Second albums may often be ‘difficult’, but sometimes artists under the unprecedented pressures of time and expectation will take flight. For Dustin O’Halloran and Adam Wiltzie, the situation was slightly different. Two years after the release of their critically acclaimed debut LP in 2011, the duo were approached by the Royal Ballet choreographer Wayne McGregor (whose work Radiohead fans will have seen on “Lotus Flower”) to produce a soundtrack for his forthcoming oeuvre, Atomos. The pair composed and arranged over 60 minutes of music during the ensuing four months, and the whole work was performed at the ballet’s premiere in London on 9 October, 2013. A Winged Victory for the Sullen had lovingly laboured for two years to produce their debut, but decided that this time-compressed, commissioned work was to be that record’s successor: a through-composed piece in 11 sequentially named parts whose totality is longer, weightier and superior in all ways.
It takes Atomos almost six minutes to produce anything as comparably stark as the opening of “we played some open chords and rejoiced….” But those expecting a sustained piano soliloquy will instead find the string section quickly re-emerging, hastening to support the isolated ivories. What becomes apparent from this opening movement is the increased attention the strings command. They bask in spotlight moments when reaching out strong, supporting hands to pull the lead characters into the next scene, either in isolation (the solemn cello at the start of “Atomos II”) or in unison (the swelling staccato section in “Atomos VII”). Otherwise they roam constantly in the background like black-clad scene changers, shifting props to create new moods and occasionally advancing furtively to the stage’s front, unnoticed but for their shadowy outlines becoming more defined. The finest example of such clandestine advances is found in “Atomos V”, which starts with a rhythmic synth and reverberating piano and ends four minutes later with a breathtaking, amorphous passage of string-led transcendence, whose sublimity is given wings by malleable counter melodies that never settle. As little of structure can be discerned, the effect feels almost spiritual. This is the record’s zenith.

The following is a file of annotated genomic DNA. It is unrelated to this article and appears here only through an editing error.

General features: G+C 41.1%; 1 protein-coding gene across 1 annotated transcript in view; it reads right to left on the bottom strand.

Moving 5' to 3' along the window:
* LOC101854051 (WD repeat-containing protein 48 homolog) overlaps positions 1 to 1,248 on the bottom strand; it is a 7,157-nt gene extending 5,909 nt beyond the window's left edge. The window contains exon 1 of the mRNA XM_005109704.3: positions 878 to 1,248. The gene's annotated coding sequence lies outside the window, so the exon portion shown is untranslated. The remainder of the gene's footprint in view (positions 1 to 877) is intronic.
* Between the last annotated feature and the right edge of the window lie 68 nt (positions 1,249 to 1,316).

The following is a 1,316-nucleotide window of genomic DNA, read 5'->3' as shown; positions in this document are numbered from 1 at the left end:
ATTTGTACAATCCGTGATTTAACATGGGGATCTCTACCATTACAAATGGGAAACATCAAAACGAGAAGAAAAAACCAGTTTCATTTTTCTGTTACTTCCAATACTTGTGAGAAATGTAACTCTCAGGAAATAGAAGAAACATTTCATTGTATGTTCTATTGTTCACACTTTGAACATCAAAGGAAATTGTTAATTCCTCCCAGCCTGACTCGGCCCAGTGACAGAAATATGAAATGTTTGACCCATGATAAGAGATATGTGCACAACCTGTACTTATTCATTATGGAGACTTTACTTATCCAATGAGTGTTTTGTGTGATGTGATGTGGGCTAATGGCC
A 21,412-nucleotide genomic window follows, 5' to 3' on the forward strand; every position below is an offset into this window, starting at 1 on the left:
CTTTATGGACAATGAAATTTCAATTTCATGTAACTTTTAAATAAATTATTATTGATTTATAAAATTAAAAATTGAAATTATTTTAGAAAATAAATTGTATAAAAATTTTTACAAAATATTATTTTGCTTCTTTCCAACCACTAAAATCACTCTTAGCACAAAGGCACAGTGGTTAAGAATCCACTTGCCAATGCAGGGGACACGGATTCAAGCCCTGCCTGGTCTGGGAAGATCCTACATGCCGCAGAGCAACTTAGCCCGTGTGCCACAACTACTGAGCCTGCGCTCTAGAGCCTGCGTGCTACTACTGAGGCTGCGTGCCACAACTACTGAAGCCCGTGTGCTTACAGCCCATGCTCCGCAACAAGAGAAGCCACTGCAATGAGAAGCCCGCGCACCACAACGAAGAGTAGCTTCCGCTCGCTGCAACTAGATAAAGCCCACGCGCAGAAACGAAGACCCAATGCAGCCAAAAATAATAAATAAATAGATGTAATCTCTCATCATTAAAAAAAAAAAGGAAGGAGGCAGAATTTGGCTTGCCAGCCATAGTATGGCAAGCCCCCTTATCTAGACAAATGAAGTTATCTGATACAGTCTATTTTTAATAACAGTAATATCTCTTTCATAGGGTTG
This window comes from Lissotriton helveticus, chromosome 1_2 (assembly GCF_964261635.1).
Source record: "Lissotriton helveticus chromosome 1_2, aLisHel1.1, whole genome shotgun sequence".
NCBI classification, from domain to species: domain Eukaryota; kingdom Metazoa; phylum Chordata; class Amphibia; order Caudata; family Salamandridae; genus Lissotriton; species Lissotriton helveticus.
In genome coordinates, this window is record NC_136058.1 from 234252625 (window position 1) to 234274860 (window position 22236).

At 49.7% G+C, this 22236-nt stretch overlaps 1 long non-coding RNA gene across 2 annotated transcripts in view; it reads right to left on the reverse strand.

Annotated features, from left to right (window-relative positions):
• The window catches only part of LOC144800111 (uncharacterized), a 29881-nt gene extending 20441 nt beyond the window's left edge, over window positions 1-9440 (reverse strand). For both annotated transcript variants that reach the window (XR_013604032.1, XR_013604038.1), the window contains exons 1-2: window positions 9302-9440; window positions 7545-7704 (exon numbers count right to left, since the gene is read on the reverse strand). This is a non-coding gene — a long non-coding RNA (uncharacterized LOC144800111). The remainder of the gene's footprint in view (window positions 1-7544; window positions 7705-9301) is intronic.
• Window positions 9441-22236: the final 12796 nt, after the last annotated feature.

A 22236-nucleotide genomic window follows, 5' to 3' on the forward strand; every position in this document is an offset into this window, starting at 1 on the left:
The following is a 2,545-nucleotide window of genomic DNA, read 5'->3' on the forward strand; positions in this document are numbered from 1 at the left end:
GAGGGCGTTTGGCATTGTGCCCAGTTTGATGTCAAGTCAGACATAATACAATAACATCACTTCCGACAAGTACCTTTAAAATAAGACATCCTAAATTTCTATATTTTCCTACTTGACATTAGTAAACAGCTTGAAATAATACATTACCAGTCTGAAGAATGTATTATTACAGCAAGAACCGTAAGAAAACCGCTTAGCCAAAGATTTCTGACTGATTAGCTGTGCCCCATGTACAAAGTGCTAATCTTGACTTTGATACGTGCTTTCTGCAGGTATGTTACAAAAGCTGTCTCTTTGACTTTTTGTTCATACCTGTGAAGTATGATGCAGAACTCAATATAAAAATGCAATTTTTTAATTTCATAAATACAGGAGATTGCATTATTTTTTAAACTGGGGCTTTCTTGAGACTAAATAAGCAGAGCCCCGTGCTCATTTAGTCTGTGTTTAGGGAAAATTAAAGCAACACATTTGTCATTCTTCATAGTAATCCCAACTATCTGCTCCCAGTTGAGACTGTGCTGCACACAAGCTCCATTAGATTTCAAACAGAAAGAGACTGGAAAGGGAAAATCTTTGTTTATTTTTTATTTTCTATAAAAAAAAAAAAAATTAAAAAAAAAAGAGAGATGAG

Its nadir is found 23 minutes later in “Atomos IX”, when a surging swell of synth desolates a plaintive, wandering piano. This marks the start of the murkier final third of the composition, during which two other facets of AWVFTS’s evolved sound make their marks: field recordings and arpeggiated synth. Although both could threaten the balance of the core instruments, they are employed with such sensitivity that – combined with the more pronounced strings – they serve to both broaden and enhance the tonal palette from the first LP’s singularly chamber sound. Fractured, unintelligible voices seem to turn the music’s delicacy to vulnerability, as we glimpse ugly realities seeking to breach the comforting swaddling the music has wrapped us in. The rhythmic synth underpinning “Atomos VIII” curtails the part’s crescendo with an insistent structure from which the keys cannot escape. The sense of abandon from “Atomos V” is banished; a new reality has encroached, and it is one far more changeable than before. AWVFTS have created a vast landscape that yawns before us, desolate and forever changing with the music’s intractable restlessness. It guides us over deserts, across oceans, up mountains and higher still, beyond our atmosphere to the astral bodies beyond. The scope is far beyond that conveyed previously.
But alongside all this evolution, one aspect of AWVFTS remains constant. As Wiltzie himself remarked:
“We tried to balance the discordance between being creative and fulfilling our duties for a commissioned soundtrack with a very strict deadline, and all the while staying true to our collective melancholy.”
That melancholy is mainly conveyed through the perennially sedate tempo, which seems to create great distance between ourselves and the landscape. Yet, through this languorous delivery there are still moments that feel fleeting. Indeed, the most exquisite moments feel the most fleeting, and tend to arrive unexpectedly after periods of protracted calm – as with the thrilling, glacial piano chords that descend two and a half minutes into “Atomos VI” – the album’s highlight. That such moments depart so quickly makes them all the more precious. Despite the record’s immensity of scope, these are the moments that convey its intrinsic and intimate humanity. They are fascinating objects that shoot past the window of a speeding train, in a blur of colour that jolts us from reverie. They are the moment after waking when a fantastical dream is briefly pulled into reality before inexorably slipping away. They are every precious instance in life that cannot endure, but whose very transience makes it resonate all the more. This truism of life – is it to be celebrated or cursed? Do we feel joyful or miserable? Atomos somehow conveys both; whichever dominates will depend entirely on you.
Although having never been interested in the art form previously, I now yearn to watch the ballet for which this music was brought into being. Doing so may help bring some semblance of narrative to this wordless, esoteric creation, whose emotions are complex and whose destination is unknown. But there’ll be no regret if I don’t, for a performance of sorts plays out from the record regardless – one borne of imagination and mood, and that offers something different with each listen. Bereft of words, Atomos still speaks in a captivating voice both beautiful and lachrymal. (Chris Redfearn)